Basel, Council of
BASEL, COUNCIL OF
An ecumenical council announced in Siena on Feb. 19, 1423, and convoked at Basel, Switzerland, by Martin V on Feb. 1, 1431, and after his death confirmed by Eugene IV. In 1437, it was transferred to Ferrara; in 1439, to Florence (see florence, council of). The western schism of 1378 to 1417 had provoked the cardinals into summoning the Council of pisa (1409) independently of the papacy. This practical conciliarism had been given theoretical expression in the Council of constance (1414–18), which declared that a general council was the highest authority in the Church with regard to heresy, peace, and reform of both head and members. The conciliarists focused on reform, especially reform of the head, i.e., the pope and the curia. The reform-minded conciliarists had been checked in the Council of Siena, but they asserted themselves at Basel. The events of the Basel Council fell into two periods: that of the council proper (1431–37) and the period of the conciliabulum (1437–49). The matters treated at the council proper can conveniently be described under the three headings of peace, reform, and heresy, which constituted the proper competence of a general council according to the conciliarists.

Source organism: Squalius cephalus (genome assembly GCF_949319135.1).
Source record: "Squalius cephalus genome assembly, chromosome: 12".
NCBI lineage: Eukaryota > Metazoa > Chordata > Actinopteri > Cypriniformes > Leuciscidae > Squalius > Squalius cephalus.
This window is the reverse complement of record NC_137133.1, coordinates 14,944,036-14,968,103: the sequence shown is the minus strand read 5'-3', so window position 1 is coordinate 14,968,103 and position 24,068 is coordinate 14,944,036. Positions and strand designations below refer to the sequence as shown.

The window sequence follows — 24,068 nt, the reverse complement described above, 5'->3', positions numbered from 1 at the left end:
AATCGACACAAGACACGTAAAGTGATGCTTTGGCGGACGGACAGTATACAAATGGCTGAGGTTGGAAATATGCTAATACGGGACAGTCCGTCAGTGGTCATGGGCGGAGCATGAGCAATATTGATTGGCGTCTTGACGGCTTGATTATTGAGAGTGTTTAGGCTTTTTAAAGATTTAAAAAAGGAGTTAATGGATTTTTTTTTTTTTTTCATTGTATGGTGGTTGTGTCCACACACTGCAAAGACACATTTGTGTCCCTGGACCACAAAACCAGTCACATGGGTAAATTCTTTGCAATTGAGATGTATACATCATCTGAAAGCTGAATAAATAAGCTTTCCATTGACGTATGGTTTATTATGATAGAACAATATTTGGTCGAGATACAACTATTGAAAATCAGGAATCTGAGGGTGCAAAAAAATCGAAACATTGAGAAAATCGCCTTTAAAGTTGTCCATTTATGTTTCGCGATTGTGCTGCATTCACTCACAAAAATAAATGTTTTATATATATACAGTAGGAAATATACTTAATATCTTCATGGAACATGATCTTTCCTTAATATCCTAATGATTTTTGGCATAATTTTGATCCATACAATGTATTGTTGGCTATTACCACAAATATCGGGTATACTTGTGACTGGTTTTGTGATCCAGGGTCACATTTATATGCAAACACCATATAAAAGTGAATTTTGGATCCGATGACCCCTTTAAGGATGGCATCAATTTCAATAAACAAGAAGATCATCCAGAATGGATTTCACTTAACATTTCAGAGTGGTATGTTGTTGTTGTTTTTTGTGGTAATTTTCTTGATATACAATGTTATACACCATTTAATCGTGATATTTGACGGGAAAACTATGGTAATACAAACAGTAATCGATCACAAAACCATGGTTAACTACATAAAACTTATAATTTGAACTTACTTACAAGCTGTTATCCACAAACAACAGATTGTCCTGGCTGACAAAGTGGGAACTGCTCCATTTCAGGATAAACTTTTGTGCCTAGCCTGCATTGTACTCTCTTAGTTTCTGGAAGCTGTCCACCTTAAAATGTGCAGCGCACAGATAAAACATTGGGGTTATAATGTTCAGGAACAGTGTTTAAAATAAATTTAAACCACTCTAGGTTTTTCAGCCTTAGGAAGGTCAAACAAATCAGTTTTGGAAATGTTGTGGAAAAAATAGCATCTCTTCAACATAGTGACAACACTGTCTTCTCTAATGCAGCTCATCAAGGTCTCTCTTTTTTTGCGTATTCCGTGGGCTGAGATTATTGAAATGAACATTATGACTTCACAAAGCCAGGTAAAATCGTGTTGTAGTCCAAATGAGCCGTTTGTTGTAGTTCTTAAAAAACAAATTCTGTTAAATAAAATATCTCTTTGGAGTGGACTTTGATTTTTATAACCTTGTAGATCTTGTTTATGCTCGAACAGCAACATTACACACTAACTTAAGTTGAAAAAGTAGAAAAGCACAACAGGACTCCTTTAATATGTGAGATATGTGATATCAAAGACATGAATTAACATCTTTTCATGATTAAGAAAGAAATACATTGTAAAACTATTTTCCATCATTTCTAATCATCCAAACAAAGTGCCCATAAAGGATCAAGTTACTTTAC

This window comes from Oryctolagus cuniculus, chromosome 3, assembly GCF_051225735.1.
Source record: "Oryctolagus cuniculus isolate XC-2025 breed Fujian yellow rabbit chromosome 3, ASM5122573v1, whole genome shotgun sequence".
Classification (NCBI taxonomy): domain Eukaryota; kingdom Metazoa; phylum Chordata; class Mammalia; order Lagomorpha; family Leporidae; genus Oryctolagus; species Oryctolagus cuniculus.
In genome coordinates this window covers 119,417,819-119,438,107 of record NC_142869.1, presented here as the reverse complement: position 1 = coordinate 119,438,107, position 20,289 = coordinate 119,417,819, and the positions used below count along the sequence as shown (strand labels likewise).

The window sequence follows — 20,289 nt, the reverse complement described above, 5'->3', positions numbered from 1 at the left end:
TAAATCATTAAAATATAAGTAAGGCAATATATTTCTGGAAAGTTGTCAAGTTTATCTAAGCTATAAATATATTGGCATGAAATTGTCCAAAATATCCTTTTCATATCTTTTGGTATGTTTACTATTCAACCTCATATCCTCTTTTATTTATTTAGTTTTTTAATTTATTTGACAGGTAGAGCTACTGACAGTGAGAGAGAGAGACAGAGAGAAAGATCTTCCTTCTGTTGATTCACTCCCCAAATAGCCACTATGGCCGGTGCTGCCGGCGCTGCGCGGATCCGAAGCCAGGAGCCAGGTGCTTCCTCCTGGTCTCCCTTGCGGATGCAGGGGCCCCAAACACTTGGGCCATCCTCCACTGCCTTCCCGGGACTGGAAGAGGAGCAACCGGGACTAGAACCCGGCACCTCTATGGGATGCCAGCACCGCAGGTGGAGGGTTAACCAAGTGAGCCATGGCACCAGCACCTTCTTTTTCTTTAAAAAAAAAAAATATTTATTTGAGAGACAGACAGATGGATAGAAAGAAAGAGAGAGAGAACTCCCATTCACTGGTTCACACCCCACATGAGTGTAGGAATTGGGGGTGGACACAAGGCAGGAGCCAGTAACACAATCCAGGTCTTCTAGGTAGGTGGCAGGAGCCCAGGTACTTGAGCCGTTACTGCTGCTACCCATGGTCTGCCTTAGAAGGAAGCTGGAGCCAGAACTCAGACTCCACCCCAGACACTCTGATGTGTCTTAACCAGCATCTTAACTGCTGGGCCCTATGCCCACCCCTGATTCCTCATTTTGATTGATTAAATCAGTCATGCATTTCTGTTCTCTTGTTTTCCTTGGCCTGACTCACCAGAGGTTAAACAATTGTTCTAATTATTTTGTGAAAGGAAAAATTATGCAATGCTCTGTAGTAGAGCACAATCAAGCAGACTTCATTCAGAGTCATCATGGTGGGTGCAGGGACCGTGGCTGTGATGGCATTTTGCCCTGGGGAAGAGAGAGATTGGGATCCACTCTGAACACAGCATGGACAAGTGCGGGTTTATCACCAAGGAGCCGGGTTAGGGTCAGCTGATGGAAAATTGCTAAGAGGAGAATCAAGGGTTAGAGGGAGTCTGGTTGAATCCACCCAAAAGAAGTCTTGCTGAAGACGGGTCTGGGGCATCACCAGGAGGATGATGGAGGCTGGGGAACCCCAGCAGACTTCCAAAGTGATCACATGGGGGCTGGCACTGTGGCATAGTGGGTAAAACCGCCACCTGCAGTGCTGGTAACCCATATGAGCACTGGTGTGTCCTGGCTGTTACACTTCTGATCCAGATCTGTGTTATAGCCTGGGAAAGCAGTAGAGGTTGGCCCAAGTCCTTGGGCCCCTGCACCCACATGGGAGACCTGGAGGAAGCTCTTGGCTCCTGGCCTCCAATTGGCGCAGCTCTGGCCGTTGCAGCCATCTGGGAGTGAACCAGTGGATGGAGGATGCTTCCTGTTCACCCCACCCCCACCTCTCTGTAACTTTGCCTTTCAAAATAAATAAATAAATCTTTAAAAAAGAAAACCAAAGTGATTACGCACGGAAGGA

Peace or Unity. The council was inaugurated on July 23, 1431, but when its president, Cardinal Giuliano cesarini, arrived on September 9 he found very few people present. On December 18, because of the sparse attendance, war, and the prospect of a council with the Greeks in Italy, Pope Eugene prorogued the assembly at Basel with the plan to meet in Bologna after 18 months; this was despite Cesarini's expostulation. The council Fathers refused to disperse, and in the second session (Feb. 15, 1432) adopted the principle of the Council of Constance on conciliar superiority with an even more stringent interpretation. New members joined the council, which they thought stood for much-needed reform against a resisting Roman Curia. Thirty-eight prelates were present by the end of April and Eugene was told firmly to withdraw his dissolution and to come to the council in person or by proxy. The cardinals began to desert him. The secular powers (except England, Venice, Florence, and sigis mund after his coronation as emperor, May 31, 1433) supported the council. Eugene began to make concessions, but not quickly enough for the growing sense of power of the council. With its membership increasing and Eugene yielding, the council became more imperious and threatening still. It refused to accept the five presidents nominated by the pope and imposed the text of a bull withdrawing the dissolution. Eugene, ill and very nearly without supporters, tried to evade the stringency of this proposed formula but finally promulgated the Dudum sacrum (Dec. 15, 1433) saying: "We decree and declare that the said general council from the time of its inception has been and is being legitimately carried on … that it ought to be carried on … for the aforesaid ends [heresy, peace of the Church, reform]." On Feb. 5, 1434 (16th session), seven cardinals, three patriarchs (Latin), 50 bishops, 30 abbots, and 422 other members declared themselves satisfied. But they received the five papal presidents only after they had taken the conciliar oath with a special addition asserting conciliar supremacy (April 26, 1434). In July, three Greek envoys arrived with whom it was agreed to hold a unionistic council in one of certain specified towns (September 7). Eugene, who was at the time an exile in Florence from rebellious Rome, acquiesced even though he had earlier made different arrangements with the Greeks. The next year, June 9, 1435, the council forbade the payment of annates and steadily refused any form of compensation to meet necessary papal expenses. On April 14, 1436, it published a plenary indulgence in favor of the Greek-Latin council, but afraid of the prestige that would accrue to the pope if the council were held in Italy, it insisted on Basel or Avignon as the site, despite the repeated refusal of the Greeks and Eugene's opposition. The council's intransigent attitude on this issue, together with its fierce antagonism to the papacy, lost it its supporters. Cardinals returned to papal allegiance; secular governments, fearing a new schism, counseled moderation. The council itself split, for while the majority favored its being held at Basel or Avignon, a respectable minority voted for one of the towns named in the treaty. On May 7, 1437, both majority and minority parties promulgated decrees simultaneously. The minority, with the Greek delegates, took their decree to Eugene who was in Bologna and he agreed to implement it. Immediately hiring ships to transport the Greeks, Eugene transferred the Council of Basel to Ferrara by the bull Doctoris gentium, Sept. 18, 1437. This bull was confirmed December 30, whereupon the Council of Basel legally ceased to exist. The council, removed to Ferrara, lasted until 1439.